Pet Move of the Month: Lucy’s Pet Relocation to Mexico

Lucy the BulldogOnce again, it's time to announce the PetRelocation.com Pet Move of the Month! Our December star is Lucy, an adorable (and very photogenic) English Bulldog who moved from Washington, D.C. to Mexico City. She and her parents experienced the standard worries that go along with pet relocation (relocating a snub-nosed breed can bring up particularly stressful questions), but thanks to diligent planning and careful preparation, Lucy was able to safely move to Mexico City! Lucy and her owners worked with our PetRelocation Specialist Mike Cardno on her travel arrangements.

"Any relocation can be a stressful time for pets and their owners," said Lucy's Specialist, Mike.  "When you factor in additional concerns, like a snub-nosed breed of pet or a remote destination, that's often when our expertise is really allowed to shine.  Choosing the right airlines, finding the best routing possible and knowing all of the documentation required to make a move a success is extremely important when you're working on these types of moves."

"Our Specialist, Mike, had all sorts of recommendations to make Lucy's travel easier given her breed," said Lucy's owner, David, after the move.  Read more of what her owners had to say about their experience with PetRelocation.com and checking out the Q&A below with David on what life is like in Mexico with pets.  For more adorable Lucy pictures, be sure to check her out on Twitter and Tumblr.  That's right:  this four-legged international traveler is also 35 pounds of social media savvy!
 

Why did you choose PetRelocation.com? Had you moved Lucy before?


Lucy had moved once before, but it was an across-town move, so the stress in that move was minimal. For the big international move we did a bunch of online research that kept turning up PetRelocation.com, so we decided to give it a try. We were glad we did.

What were some of your initial concerns about moving Lucy internationally?

We had several concerns, some of which were pretty normal, some of which in hindsight were overblown. Our biggest concern was that Lucy, being a snub-nosed dog, would have respiration problems while flying. We had the luxury of knowing that an international move was coming sooner or later, so we did our best to keep her in top shape. Our thought was that a fit bulldog would fare better than a pudgy one. Also, our Specialist had several recommendations to help her on the day of the move, and the agents in DC and Mexico City were great.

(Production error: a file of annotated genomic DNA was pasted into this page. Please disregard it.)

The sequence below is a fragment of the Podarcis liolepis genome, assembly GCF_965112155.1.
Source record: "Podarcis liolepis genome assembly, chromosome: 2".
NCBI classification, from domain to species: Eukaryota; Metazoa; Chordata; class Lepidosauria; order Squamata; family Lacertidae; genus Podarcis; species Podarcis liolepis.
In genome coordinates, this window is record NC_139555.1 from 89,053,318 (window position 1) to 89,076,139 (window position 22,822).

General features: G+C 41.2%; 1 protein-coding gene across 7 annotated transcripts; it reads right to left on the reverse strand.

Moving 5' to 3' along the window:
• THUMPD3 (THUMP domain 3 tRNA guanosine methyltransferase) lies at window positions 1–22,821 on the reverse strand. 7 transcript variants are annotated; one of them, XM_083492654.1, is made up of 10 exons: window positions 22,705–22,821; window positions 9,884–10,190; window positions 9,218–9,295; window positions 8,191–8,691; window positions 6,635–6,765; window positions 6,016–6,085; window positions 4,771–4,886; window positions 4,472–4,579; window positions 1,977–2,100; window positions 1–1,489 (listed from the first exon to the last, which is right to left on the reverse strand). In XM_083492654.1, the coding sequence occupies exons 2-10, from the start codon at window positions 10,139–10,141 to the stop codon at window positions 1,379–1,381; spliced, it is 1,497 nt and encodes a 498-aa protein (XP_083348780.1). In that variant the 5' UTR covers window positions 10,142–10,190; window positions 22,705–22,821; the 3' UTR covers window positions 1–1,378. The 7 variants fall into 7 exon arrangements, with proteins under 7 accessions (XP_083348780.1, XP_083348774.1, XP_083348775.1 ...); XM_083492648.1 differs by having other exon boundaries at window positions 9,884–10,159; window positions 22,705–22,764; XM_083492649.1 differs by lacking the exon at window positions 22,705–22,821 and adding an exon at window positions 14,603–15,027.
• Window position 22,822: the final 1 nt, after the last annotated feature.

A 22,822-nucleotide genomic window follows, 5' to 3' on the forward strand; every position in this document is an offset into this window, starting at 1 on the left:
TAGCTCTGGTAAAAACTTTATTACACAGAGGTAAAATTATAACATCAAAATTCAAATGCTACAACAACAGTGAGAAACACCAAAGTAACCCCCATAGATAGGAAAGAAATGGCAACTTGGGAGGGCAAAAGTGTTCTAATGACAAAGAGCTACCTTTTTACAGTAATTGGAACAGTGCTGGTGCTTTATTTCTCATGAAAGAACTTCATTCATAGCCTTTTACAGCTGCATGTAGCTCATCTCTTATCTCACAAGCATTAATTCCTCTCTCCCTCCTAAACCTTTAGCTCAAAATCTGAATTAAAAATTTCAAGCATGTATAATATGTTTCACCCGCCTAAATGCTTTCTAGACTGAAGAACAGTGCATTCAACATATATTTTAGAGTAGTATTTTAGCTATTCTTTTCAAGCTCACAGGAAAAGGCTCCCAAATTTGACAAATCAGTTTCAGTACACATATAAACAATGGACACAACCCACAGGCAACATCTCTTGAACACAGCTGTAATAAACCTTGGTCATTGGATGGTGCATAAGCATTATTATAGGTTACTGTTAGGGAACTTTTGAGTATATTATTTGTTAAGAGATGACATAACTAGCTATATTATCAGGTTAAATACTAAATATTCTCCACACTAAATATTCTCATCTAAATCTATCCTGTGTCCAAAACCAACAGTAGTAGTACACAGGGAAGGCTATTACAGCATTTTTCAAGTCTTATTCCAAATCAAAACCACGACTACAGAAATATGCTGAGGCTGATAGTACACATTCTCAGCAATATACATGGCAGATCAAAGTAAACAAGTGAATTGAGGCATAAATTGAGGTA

We had a few other concerns specific to Mexico City. It's over 7,000 feet above sea level, so we were concerned about her ability to adjust to the altitude and the thin air. We also were concerned that Lucy might develop Montezuma's revenge! So far, so good!

What was something that you learned about moving pets that you didn’t know before you started the process with us?

We were unaware of how complicated the pet importation requirements could be. Evidently it is relatively easy to bring a pet into Mexico compared to some other countries, but even still there were several medicines that Lucy had to take, and forms we had to fill out. Given that transporting Lucy to Mexico was only one component of our move, we were glad that our Specialist was able to make sure we had all of our boxes checked.

How has Lucy been since arriving in Mexico? How is her temperament and general health?

Lucy is great! She is the same sweet, happy girl as always, and is busy making new human and dog friends at the local dog park and in the neighborhood. So far there's been no change in her health.

How is life with pets in your new country in terms of services and amenities?


Mexicans are big dog lovers, so there are plenty of local vets, pet stores, and even doggy day care. We're still trying to figure out what Lucy's routine will be, but no doubt there will be plenty of resources for her. Fortunately we are very close to a dog park, and Lucy has already met five other English Bulldogs in our new neighborhood! The beautiful thing about dogs is that even if their humans don't speak the local language perfectly, dogs understand each other instinctively.


Thanks for sharing your story with us, Lucy! Buena Suerte and keep in touch!

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